Tuesday, June 17, 2014

Wall Street Journal Article on Paul Volcker Speech

Last Month we did a fairly in depth review of the Paul Volcker speech to the Bretton Woods Committee in a two part series. Now the Wall Street Journal has run an article on the speech that starts by noting "his remarks received little media attention". 

But not here, we ran these articles:

The Wall Street Journal writer (Seth Lipsky) says he feels the Volcker speech strikes him as "an underplayed story".  He then goes on to say it warranted more attention because the US Congress passed legislation to conduct a serious audit of the Federal Reserve in 2012. He adds that a bipartisan bill is being pushed in the US Senate to establish a Centennial Monetary Commission.

I wondered if this Centennial Monetary Commission might be something that could lead to major monetary system change. Volcker was clearly calling for major monetary system review and change in his speech and Mr. Lipsky offers this Commission as a possible answer to his call.

But we noted that the Volcker speech actually ended up suggesting that major change is "a long way off" and offered no tangible ideas as to how change might take place. In this article Mr. Lipsky offers this quote from Mr. Volcker:

"It's easy to say what's wrong," Mr. Volcker told me over the weekend, "but sensible reforms are a pretty tough thing."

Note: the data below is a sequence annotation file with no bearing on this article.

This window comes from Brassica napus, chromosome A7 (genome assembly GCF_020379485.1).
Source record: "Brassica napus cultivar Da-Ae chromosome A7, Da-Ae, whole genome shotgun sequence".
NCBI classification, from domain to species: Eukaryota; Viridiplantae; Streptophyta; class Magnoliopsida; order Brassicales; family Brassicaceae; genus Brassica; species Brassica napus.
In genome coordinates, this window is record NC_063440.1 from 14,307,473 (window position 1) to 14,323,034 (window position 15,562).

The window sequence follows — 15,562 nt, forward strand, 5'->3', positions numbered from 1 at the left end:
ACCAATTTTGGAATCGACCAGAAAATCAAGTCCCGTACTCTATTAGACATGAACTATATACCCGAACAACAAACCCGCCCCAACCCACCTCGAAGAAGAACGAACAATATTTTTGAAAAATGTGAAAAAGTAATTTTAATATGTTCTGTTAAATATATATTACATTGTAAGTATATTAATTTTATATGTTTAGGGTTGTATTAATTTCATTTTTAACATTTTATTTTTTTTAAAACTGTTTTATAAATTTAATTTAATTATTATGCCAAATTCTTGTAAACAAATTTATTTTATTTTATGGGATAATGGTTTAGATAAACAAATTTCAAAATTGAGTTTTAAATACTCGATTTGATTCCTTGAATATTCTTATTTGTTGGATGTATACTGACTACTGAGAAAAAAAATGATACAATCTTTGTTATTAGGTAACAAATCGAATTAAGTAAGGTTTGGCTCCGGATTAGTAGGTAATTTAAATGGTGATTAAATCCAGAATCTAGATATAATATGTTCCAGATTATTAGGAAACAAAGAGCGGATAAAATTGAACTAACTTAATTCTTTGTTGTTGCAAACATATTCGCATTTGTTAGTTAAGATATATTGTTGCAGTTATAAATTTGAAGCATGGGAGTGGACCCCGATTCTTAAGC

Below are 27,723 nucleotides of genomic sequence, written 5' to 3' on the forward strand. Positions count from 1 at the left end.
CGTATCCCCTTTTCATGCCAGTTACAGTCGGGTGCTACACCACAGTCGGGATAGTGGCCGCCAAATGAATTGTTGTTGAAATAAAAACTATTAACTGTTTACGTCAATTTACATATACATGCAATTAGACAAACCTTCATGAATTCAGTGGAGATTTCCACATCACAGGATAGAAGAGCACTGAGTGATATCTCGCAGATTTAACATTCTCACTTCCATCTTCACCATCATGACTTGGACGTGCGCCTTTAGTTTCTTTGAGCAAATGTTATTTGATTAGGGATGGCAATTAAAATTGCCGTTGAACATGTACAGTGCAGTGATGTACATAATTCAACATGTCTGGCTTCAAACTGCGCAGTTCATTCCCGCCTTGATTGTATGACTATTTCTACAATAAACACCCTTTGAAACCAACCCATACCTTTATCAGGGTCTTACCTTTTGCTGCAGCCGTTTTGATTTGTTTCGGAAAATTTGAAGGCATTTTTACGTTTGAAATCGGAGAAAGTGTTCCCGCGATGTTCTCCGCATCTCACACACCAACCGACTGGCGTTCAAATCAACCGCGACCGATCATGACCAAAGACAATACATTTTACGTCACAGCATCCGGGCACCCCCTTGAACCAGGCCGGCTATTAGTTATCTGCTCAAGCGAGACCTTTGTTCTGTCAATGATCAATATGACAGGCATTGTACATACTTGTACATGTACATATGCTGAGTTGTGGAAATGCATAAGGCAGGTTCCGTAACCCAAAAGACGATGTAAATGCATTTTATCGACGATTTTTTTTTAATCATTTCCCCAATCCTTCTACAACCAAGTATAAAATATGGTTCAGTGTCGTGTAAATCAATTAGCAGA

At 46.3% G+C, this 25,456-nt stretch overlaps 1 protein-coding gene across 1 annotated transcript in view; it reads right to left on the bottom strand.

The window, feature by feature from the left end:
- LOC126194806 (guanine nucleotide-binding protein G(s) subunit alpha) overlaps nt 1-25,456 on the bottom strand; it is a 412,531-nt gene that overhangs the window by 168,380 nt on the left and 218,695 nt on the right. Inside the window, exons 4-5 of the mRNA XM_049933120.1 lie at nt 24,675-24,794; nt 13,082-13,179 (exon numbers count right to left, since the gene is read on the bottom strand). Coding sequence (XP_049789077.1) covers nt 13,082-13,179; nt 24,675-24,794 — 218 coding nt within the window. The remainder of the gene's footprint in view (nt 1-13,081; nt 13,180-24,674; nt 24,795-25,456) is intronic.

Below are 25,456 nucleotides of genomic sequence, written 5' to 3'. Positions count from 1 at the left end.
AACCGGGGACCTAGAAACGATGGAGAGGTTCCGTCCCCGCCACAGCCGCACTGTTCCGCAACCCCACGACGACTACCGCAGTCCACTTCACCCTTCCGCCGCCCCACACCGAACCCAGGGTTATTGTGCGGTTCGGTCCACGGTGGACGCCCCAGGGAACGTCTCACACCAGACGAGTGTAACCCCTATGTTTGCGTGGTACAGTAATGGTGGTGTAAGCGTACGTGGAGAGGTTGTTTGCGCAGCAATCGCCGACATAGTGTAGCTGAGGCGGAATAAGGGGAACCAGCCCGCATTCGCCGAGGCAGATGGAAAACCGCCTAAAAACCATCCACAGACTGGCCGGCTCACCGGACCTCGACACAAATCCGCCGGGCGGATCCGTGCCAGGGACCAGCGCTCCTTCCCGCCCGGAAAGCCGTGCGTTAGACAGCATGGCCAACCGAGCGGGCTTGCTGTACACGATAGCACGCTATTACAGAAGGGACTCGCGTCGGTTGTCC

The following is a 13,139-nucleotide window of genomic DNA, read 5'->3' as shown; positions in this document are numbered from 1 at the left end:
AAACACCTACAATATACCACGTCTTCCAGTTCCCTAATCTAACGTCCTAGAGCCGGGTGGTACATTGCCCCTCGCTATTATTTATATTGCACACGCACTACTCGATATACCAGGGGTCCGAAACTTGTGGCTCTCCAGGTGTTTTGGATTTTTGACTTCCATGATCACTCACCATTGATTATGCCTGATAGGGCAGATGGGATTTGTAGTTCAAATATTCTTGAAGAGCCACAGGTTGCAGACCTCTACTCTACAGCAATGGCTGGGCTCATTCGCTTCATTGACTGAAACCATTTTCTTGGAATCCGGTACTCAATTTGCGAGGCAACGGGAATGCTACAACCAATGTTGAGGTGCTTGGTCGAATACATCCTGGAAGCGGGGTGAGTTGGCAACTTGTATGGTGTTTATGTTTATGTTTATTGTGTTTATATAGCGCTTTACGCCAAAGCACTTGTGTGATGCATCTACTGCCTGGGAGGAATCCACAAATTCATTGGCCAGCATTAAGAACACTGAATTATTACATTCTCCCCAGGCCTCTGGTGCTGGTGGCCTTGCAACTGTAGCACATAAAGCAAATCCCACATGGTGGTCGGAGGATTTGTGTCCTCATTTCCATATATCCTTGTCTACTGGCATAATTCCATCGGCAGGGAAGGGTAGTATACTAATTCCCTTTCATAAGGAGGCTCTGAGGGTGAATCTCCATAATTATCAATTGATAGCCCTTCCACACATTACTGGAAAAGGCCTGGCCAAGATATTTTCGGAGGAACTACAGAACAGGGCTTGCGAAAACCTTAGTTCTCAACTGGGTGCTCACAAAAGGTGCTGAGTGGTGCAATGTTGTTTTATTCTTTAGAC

Mr. Lipsky then goes on to suggest it would be great if Mr. Volcker would get behind the Centennial Monetary Commission whose job would be to review the US FED and then offer ideas on how to improve in the coming century. He adds that a new, rules based system is needed.

But what I see once again is more indication from Mr. Volcker is that, in his view, major change any time soon is unlikely. And a review of the US FED is not the kind of major change we are talking about on this blog. What we are looking for is something that changes the role of the US dollar as global reserve currency. Something that might lead to the IMF stepping forward in a much greater role as a global central bank to deal with a global level crisis. Something that might lead to the SDR as reserve currency in a new way (under new "rules of the game"). That is what we would view as major monetary system change.

However, nothing in this article suggests anything like that is on the horizon. And Mr. Volcker seems to just re confirm his pessimism that things will change much any time soon.

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